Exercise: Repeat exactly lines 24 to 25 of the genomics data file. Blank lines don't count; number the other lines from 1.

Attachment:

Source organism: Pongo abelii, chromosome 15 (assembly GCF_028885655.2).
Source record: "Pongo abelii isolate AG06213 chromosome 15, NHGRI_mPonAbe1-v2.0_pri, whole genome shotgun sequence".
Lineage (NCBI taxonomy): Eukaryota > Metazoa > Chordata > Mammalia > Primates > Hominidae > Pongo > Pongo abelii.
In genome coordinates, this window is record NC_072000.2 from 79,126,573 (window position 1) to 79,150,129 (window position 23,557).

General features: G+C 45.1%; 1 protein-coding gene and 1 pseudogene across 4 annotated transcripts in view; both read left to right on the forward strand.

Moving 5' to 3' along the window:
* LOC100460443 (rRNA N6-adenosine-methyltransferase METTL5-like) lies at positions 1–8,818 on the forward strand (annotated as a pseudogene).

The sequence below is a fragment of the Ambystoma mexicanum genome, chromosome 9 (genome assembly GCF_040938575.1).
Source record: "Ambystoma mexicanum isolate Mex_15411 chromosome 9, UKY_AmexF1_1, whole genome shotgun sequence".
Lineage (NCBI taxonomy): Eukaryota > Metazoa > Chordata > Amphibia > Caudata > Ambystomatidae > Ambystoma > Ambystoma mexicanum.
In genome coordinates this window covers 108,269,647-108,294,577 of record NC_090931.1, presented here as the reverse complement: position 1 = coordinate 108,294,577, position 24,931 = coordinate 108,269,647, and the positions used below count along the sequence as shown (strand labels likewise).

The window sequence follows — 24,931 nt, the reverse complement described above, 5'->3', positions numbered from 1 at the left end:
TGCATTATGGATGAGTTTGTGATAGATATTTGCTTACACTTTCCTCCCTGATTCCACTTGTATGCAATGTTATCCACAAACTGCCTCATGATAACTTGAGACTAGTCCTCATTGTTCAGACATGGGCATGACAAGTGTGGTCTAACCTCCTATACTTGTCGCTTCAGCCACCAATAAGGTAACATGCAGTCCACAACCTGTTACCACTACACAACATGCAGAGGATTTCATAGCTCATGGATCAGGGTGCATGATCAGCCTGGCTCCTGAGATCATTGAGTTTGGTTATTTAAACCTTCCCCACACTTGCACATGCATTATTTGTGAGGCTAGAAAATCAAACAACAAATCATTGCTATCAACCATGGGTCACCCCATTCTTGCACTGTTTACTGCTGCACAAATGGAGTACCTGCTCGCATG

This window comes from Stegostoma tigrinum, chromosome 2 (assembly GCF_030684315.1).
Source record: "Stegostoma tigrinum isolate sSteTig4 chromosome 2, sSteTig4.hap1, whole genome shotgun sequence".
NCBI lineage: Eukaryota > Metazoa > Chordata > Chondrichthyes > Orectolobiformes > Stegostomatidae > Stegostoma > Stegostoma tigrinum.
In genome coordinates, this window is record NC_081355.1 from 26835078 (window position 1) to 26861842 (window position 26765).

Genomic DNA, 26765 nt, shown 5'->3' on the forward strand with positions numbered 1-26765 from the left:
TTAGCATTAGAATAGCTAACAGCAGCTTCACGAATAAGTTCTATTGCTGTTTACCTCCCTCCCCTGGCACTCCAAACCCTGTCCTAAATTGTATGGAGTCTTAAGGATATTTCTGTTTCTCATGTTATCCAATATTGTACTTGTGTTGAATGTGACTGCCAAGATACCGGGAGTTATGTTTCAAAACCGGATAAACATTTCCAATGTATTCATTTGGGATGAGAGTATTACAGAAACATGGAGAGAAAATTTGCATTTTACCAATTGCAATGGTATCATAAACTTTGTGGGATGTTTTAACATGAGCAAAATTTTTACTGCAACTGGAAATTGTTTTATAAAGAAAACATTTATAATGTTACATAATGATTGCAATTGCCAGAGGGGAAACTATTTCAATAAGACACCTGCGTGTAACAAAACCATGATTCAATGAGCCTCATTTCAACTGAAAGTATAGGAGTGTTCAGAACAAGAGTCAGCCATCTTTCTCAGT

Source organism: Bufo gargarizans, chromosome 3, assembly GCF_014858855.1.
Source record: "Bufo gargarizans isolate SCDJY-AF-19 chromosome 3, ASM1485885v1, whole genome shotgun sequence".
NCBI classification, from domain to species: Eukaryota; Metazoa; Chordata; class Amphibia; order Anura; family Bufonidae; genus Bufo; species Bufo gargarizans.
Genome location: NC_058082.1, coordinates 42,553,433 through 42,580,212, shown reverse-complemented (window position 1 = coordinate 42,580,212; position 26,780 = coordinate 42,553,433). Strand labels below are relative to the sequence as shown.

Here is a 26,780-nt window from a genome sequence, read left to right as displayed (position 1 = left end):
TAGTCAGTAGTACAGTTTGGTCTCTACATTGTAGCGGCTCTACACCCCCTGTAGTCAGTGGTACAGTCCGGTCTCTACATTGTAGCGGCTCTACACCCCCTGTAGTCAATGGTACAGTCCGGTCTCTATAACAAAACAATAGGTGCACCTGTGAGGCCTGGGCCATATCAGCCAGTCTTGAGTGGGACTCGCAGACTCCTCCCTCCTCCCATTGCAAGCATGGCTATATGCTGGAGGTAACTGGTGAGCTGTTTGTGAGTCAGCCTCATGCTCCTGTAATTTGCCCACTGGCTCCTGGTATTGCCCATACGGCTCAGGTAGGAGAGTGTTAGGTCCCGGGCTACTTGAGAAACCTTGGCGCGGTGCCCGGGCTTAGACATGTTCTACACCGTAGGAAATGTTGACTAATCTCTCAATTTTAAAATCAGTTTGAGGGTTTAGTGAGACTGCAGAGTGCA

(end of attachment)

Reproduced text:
Here is a 26,780-nt window from a genome sequence, read left to right as displayed (position 1 = left end):
TAGTCAGTAGTACAGTTTGGTCTCTACATTGTAGCGGCTCTACACCCCCTGTAGTCAGTGGTACAGTCCGGTCTCTACATTGTAGCGGCTCTACACCCCCTGTAGTCAATGGTACAGTCCGGTCTCTATAACAAAACAATAGGTGCACCTGTGAGGCCTGGGCCATATCAGCCAGTCTTGAGTGGGACTCGCAGACTCCTCCCTCCTCCCATTGCAAGCATGGCTATATGCTGGAGGTAACTGGTGAGCTGTTTGTGAGTCAGCCTCATGCTCCTGTAATTTGCCCACTGGCTCCTGGTATTGCCCATACGGCTCAGGTAGGAGAGTGTTAGGTCCCGGGCTACTTGAGAAACCTTGGCGCGGTGCCCGGGCTTAGACATGTTCTACACCGTAGGAAATGTTGACTAATCTCTCAATTTTAAAATCAGTTTGAGGGTTTAGTGAGACTGCAGAGTGCA